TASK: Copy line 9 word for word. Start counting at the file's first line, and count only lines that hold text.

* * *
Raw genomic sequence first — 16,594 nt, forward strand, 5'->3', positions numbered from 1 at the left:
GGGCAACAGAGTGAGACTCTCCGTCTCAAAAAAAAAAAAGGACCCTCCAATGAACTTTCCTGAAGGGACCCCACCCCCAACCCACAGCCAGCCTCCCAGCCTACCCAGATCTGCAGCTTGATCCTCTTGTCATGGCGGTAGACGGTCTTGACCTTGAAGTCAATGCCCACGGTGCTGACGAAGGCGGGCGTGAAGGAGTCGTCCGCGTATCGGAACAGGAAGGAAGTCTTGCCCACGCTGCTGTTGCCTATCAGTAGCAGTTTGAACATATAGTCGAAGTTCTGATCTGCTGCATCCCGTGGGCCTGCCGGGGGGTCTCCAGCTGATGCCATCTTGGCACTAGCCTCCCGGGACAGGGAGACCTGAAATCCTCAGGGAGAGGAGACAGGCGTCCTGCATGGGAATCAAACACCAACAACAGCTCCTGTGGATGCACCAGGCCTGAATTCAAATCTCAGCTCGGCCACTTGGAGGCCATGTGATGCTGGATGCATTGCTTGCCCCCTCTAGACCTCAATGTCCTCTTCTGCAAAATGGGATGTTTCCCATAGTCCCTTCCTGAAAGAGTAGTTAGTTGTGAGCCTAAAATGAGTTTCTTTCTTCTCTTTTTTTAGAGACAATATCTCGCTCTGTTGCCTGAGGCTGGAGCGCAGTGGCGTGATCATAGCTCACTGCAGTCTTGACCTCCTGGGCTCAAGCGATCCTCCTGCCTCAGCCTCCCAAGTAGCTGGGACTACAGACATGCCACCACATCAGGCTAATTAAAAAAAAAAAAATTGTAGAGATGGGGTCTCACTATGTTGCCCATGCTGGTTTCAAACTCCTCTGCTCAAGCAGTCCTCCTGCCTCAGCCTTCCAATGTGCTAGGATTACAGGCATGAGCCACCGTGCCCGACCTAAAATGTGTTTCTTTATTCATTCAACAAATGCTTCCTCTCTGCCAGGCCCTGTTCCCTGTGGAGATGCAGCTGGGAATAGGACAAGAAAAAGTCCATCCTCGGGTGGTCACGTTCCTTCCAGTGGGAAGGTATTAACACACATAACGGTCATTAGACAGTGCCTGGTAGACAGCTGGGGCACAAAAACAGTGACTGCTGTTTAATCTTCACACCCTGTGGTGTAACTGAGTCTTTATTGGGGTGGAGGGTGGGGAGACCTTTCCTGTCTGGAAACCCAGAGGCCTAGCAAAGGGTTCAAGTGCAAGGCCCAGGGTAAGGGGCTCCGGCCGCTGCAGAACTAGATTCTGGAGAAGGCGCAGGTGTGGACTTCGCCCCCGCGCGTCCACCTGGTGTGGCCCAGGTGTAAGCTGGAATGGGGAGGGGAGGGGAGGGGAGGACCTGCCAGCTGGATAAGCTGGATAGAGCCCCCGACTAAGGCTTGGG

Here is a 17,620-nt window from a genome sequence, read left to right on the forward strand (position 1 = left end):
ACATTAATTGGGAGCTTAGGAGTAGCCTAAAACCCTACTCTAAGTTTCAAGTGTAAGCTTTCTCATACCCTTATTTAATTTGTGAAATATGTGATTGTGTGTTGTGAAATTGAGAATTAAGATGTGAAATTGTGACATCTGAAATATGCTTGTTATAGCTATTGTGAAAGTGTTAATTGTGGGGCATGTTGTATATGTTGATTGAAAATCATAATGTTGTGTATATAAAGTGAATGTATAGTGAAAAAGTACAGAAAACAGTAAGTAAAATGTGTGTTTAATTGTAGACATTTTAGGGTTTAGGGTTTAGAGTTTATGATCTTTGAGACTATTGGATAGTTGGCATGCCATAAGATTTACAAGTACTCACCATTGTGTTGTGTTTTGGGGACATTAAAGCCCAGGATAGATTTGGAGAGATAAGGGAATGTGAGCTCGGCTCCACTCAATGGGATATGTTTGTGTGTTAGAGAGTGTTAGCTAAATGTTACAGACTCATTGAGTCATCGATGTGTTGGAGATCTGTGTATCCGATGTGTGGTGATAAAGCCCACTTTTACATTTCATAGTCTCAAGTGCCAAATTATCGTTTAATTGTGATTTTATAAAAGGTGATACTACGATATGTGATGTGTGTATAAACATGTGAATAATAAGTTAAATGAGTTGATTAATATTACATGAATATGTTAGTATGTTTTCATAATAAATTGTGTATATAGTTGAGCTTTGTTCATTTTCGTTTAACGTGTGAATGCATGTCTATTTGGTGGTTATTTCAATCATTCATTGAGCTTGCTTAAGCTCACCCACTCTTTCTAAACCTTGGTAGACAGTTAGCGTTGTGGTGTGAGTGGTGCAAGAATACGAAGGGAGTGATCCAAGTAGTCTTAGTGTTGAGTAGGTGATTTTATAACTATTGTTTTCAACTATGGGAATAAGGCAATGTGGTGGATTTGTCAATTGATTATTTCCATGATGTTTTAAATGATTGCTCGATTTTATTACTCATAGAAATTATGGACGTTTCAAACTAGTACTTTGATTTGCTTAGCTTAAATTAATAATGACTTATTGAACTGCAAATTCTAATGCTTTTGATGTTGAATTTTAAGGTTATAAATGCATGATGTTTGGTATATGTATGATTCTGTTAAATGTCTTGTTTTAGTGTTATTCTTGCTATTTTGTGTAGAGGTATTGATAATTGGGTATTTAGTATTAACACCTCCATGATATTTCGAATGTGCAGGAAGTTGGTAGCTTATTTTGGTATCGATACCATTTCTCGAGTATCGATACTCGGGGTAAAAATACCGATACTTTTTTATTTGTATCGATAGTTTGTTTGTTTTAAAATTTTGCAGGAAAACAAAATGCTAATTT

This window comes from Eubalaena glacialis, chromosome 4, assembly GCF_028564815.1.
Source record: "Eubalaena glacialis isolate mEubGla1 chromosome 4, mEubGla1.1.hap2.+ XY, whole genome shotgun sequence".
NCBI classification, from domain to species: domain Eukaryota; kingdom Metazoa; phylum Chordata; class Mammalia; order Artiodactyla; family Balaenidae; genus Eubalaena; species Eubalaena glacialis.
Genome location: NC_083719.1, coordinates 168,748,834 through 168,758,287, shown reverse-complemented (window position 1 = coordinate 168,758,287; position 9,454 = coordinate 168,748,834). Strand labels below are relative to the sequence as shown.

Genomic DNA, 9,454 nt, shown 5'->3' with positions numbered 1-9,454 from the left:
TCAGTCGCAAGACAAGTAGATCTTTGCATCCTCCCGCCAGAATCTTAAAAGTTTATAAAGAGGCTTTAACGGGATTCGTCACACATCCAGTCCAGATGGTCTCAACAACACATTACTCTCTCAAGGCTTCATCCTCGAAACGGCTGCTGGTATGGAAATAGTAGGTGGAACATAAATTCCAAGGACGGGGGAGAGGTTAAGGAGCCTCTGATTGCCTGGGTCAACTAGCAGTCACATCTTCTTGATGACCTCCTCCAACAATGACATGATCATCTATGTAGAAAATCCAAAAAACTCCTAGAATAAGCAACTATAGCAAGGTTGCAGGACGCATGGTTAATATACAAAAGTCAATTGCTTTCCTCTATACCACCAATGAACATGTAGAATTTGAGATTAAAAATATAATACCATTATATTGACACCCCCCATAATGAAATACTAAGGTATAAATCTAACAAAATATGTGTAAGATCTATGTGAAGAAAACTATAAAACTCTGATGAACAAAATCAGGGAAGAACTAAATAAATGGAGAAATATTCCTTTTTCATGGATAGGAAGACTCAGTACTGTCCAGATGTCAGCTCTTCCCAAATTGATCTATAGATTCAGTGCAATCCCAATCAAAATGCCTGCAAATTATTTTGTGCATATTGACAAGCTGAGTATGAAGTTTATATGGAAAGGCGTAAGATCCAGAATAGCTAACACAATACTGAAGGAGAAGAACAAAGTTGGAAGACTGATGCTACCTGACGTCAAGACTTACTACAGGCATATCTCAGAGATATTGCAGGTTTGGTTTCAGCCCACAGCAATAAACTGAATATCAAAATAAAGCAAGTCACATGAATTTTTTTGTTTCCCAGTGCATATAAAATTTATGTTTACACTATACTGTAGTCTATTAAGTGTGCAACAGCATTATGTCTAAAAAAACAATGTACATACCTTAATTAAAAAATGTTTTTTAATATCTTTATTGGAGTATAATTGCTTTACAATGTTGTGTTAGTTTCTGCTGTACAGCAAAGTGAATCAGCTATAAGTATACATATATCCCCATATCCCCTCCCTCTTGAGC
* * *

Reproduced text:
Genomic DNA, 9,454 nt, shown 5'->3' with positions numbered 1-9,454 from the left: